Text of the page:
Dr. Michael Stonebraker's 10 fears about the future of the DBMS field
The performance of Db2 depends on many things. It spreads from the application and the SQL, through the Db2 itself, down to the underlying system configuration. We can even expand it a bit more, I mean a way bit more down to the fundamentals. It all started with the base research of dabatase management systems (DBMS) and the research is still at the very bottom of everything and kinda defines the future trends and directions. What if we take a look at the current DBMS field research performance?
Time to time I try to follow the development news from the DBMS field research. Partially, because I have some academic roots, although not in databases, and so I still have some sentiment about the researcher's work, but also because it shows current trends in DBMS, which will likely turn into future features. Db2 has been part of this field since the very beginning and it was Db2, where the very initial ideas were implemented and defined the original trends of DBMS. Many of you are most likely aware of the System R that followed the research from Dr. Ted Codd, which positioned the foundations of what we now call relational database management systems. Therefore, I think that the Db2 community like IDUG should be aware of current trends in the research fields, even though the industry is a bit different and has its own specifics.
Recently, a friend of mine sent me a link to a presentation by Dr. Michael Stonebraker about his fears about the future of the DBMS field. For those, who haven't heard about Michael Stonebraker, he is a computer scientist specializing in database systems, who formed the basics of some well known systems like Ingres and Postgres, which influenced other systems as well. He has been recently awarded the Turing Award.
You can find his lecture I will be referring to on YouTube on this link. I encourage you to listen to it despite the fact it is more related to academia than business.
So what are Dr. Stonebrakers' fears? In short, he mentioned the following items:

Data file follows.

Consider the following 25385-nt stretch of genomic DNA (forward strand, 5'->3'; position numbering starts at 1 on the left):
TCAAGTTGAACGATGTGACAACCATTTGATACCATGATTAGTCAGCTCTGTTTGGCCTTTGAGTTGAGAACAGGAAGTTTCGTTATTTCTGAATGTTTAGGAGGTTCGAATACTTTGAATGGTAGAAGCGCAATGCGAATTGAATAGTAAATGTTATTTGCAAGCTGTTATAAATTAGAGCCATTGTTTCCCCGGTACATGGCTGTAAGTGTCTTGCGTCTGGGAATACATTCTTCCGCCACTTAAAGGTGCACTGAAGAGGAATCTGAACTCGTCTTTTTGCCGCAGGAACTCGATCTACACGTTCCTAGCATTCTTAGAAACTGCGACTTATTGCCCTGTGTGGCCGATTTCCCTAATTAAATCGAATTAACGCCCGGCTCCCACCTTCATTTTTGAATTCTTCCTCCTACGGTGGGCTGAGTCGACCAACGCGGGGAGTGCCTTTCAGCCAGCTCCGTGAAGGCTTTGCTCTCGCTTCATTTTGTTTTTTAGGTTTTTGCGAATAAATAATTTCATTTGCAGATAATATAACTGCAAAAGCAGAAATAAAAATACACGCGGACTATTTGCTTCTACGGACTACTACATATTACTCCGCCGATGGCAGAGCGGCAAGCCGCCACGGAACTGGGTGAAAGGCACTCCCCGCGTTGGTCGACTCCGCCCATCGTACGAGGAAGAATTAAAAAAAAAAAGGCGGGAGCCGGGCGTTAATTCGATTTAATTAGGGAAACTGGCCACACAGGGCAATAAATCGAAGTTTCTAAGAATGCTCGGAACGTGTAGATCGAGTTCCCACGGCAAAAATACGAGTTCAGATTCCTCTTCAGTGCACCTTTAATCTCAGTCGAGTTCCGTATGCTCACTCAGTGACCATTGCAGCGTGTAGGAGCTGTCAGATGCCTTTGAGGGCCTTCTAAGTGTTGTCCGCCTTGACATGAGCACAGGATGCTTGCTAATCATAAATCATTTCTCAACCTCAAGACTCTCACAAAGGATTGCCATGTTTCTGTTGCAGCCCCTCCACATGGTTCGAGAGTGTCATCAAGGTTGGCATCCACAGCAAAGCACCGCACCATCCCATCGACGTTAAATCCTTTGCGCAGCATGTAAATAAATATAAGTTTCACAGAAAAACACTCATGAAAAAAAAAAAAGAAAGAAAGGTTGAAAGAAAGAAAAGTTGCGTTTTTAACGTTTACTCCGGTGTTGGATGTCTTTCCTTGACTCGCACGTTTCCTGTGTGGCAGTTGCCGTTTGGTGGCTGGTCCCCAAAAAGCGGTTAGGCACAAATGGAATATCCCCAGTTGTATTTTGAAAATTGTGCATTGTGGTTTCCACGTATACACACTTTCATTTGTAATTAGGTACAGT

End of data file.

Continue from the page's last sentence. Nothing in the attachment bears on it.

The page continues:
- The Hollow Middle
The core research is no longer that active as it was in the seventies and later. Now drifting more to the applications, which leads to multi-furcation.
- We have been abandoned by our customer
Sounds like the main problems that were addressed by database management systems are solved already. But are they? No. However, sometimes there is a disconnect between the reality and theoretical research. In some areas, industries no longer participate in research conferences because they are not relevant to their needs any longer.
- Diarrhea of papers
Basically, too many published papers, often on very easy topics. Students and researchers may feel the pressure to publish more and more articles, which leads to more shallow topics.
- Reviewing is getting very random
It is not a surprise that the previous point causes the reviews of papers being more random than thorough and detailed.
- Research taste has disappeared
The research topics sometimes follow the research areas of a few big companies and the community is uncritical to these topics, even if they may reinvent the wheel.
- We are polishing a round ball
Improving an algorithm a little bit may sound like a good idea, but in the real world the implementation and other factors may reduce tiny enhancements and their benefits, So, instead of polishing a round ball to be more shiny, we should be focusing on stuff that matters.
- Irrelevant theory is taking over
More on this later, but this is related to the diarrhea of papers. In other words, focusing on irrelevant, sometimes easy, stuff rather than complex real world topics.
- We are ignoring the most important problems
An almost obvious follow up to the previous item. If we are focusing on irrelevant stuff, we most likely ignore the most important problems, which are usually by their nature very complex.
- Research support is disappearing
This is sad, but I see this even on my alma mater. The research support is disappearing and it is hard to focus on core research, if you need to spend non-trivial effort with managing your work and comply with all the bureaucracy.